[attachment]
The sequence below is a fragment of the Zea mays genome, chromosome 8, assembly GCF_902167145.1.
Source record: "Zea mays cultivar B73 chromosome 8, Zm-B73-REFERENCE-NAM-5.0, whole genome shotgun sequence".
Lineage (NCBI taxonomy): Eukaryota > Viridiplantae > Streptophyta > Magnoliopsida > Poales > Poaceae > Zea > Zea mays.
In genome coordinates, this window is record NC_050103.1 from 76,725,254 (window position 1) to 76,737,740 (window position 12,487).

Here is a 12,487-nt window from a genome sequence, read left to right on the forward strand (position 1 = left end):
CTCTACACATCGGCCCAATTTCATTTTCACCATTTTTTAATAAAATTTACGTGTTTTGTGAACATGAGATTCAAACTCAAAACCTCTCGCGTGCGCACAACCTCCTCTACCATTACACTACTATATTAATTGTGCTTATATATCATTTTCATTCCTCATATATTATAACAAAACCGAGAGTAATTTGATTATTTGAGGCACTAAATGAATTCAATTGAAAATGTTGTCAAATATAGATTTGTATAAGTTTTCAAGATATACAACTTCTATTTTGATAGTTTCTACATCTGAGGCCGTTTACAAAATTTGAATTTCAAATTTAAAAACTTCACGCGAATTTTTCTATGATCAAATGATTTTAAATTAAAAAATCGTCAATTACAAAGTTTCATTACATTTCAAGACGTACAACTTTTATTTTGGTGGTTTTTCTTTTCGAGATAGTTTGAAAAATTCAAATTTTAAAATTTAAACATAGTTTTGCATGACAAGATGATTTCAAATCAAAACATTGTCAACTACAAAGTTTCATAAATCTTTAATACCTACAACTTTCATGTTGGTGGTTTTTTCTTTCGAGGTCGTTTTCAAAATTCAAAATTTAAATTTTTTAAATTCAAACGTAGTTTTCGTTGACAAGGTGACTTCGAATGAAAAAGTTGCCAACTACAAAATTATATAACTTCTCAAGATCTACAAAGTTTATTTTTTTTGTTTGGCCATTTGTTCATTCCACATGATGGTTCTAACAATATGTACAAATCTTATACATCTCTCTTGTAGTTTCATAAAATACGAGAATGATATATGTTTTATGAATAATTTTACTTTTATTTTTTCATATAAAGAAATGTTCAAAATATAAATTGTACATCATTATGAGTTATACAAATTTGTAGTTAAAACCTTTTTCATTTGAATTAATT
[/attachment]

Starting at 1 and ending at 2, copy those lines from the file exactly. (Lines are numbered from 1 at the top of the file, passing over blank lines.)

The sequence below is a fragment of the Zea mays genome, chromosome 8, assembly GCF_902167145.1.
Source record: "Zea mays cultivar B73 chromosome 8, Zm-B73-REFERENCE-NAM-5.0, whole genome shotgun sequence".